Road

Julich: Calm and collected

The last three years have presented American Tour de France hopeful Bobby Julich with a long and rocky road. As a member of the French outfit Cofidis in 1998, Julich surprised nearly everyone with a third-place finish, but crashes and illness have taken their toll on the man from Colorado ever since. At last year’s Tour, Julich was a glum figure, out of the headlines until Jeroen Blijlevens decided to punch him on the Champs Elysées. But if memories of that, and the year before when Julich crashed out of the Tour in the stage 8 time trial, were on his mind this past March, it didn’t show.

Bobby Julich is taking a more relaxed route to Paris

By William Fotheringham , Nice, France

Photo: Graham Watson

The last three years have presented American Tour de France hopeful Bobby Julich with a long and rocky road. As a member of the French outfit Cofidis in 1998, Julich surprised nearly everyone with a third-place finish, but crashes and illness have taken their toll on the man from Colorado ever since. At last year’s Tour, Julich was a glum figure, out of the headlines until Jeroen Blijlevens decided to punch him on the Champs Elysées.

But if memories of that, and the year before when Julich crashed out of the Tour in the stage 8 time trial, were on his mind this past March, it didn’t show. Dressed in his green-and-white Crédit Agricole gear and waiting beneath the palm trees of the Place Masséna in Nice, Julich appeared relaxed as he waited for the final stage of the Paris-Nice stage race. It couldn’t have hurt that he was close to his new home, just inland and uphill from the center of Nice.

He and his wife Angela bought the house, and Julich soon discovered new neighbors to train with. “The Postal crew all moved out, but Mercury came in instead,” he said. “[Chris] Horner’s come back, there’s [Floyd] Landis and Henk Vogels and Kevin [Livingston] is still here of course.”

Waiting for the start, Julich talked about his form. “When I feel like this, I know that the results will come,” Julich said. “I’m right where I want to be. I don’t feel as much stress.”

Not even over the puncture which wrecked his prologue at Paris-Nice, causing him to lose 52 seconds. “I flatted after 700 meters, and almost crashed, then I went off course because I slid a wheel on the last corner. Basically that was the end of my race.”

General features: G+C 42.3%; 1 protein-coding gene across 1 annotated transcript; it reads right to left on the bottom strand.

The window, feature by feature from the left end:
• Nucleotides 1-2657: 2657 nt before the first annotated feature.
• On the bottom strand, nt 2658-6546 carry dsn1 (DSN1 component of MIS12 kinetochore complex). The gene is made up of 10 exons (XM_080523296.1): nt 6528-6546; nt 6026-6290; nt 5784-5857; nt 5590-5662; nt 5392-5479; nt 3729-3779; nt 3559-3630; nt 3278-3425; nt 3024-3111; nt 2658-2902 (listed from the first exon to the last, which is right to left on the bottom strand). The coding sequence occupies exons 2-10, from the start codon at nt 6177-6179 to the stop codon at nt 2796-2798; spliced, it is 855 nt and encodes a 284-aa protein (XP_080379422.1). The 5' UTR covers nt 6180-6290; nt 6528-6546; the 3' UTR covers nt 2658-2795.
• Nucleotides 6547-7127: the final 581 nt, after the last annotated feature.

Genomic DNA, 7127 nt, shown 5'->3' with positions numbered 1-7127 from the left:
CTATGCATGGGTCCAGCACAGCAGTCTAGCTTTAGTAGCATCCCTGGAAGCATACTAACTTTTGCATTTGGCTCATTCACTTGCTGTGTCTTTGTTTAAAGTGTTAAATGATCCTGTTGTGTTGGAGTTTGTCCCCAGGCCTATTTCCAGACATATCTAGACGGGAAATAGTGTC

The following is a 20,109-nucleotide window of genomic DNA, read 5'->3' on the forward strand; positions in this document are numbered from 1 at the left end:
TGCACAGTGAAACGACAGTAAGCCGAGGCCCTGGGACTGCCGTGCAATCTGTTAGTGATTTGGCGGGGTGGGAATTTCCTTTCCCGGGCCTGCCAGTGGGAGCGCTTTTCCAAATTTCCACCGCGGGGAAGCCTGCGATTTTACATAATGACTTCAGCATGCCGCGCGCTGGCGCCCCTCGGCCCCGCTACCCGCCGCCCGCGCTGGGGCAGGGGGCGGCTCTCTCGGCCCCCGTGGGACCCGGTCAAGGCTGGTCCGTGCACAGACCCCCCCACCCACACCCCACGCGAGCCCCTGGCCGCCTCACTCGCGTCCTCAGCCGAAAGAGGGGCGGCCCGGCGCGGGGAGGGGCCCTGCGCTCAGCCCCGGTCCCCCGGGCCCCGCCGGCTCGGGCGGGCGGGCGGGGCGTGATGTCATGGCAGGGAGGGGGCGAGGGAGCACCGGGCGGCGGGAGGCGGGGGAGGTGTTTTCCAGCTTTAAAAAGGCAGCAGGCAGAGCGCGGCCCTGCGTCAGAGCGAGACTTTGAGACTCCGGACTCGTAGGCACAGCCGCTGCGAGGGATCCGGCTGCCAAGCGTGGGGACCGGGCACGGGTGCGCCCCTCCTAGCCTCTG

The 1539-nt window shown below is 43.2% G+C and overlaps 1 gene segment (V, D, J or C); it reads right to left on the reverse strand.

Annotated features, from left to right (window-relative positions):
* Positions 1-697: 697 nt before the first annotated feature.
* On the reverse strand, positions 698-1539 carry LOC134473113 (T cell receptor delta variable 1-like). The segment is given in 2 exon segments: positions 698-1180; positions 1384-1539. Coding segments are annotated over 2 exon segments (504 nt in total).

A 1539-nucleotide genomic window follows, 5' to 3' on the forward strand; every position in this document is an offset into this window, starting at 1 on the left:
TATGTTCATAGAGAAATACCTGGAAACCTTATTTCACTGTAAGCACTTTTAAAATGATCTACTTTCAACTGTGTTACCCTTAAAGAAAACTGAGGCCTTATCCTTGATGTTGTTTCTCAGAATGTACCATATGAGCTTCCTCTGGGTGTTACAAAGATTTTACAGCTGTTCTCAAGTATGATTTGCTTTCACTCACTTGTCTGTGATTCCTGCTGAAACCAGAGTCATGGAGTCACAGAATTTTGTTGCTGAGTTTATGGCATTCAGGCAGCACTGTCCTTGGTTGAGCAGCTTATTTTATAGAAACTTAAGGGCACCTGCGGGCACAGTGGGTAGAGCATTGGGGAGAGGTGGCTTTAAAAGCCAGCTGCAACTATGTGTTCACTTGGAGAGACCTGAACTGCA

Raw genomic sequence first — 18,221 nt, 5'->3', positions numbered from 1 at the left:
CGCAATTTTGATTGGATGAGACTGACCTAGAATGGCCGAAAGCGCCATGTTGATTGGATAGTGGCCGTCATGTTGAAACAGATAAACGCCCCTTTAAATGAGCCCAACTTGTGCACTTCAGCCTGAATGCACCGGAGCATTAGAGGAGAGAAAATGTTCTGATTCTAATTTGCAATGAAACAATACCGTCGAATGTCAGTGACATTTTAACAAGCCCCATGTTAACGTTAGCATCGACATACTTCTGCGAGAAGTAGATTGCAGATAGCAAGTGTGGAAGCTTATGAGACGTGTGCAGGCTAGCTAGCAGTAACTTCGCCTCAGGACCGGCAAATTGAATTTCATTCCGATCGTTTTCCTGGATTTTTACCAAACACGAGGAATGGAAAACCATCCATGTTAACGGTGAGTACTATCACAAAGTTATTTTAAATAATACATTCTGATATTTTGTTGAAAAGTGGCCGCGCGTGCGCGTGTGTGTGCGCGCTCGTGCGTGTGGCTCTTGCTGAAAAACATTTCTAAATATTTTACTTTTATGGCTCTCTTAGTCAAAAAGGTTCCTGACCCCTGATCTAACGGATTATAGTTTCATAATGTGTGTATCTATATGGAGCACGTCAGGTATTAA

Photo: Graham Watson

Crucially, however, Julich wasn’t trying to force the pace. “I know now that there’s no need to try to push yourself to get form until it’s there. When you try to get form and get stressed about it, it never comes. For the last two years I’ve been trying too hard. I’ve been trying to tweak my form here, do something special there.

“Mentally, after 1998 when I was third [in the Tour] I thought ‘Hey, imagine if I pay attention to a few more little things, how I could improve.’ It was weighing me down through 1999 and last year I got an allergy — I’ve always had allergies, but they haven’t affected me badly. The thing is that you can suffocate yourself with stress.”

Julich was satisfied with his place in the top 20 at Paris-Nice, and the remainder of his spring campaign looked solid. He tested himself at races like Liège-Bastogne-Liège, where he went over the Cote de la Vecquée at the head of a breakaway that was caught less than 15km from the finish. He also finished 14th in the time trial stage at the Critérium International, and finished with Tour de France stars Lance Armstrong and David Millar in the lead group at Paris-Camembert in April. Julich finished 11th at that French road race and then, after coming in 74th at Liège, headed home to Reno, Nevada, for his four weeks of training at altitude for the Tour.

Somewhere along the line, Julich is sure that his new, more relaxed approach will bear fruit. “There’s no secret to bike racing. You do what people have been doing for the last 30 years: Ride your bike, stay healthy and avoid crashes.”

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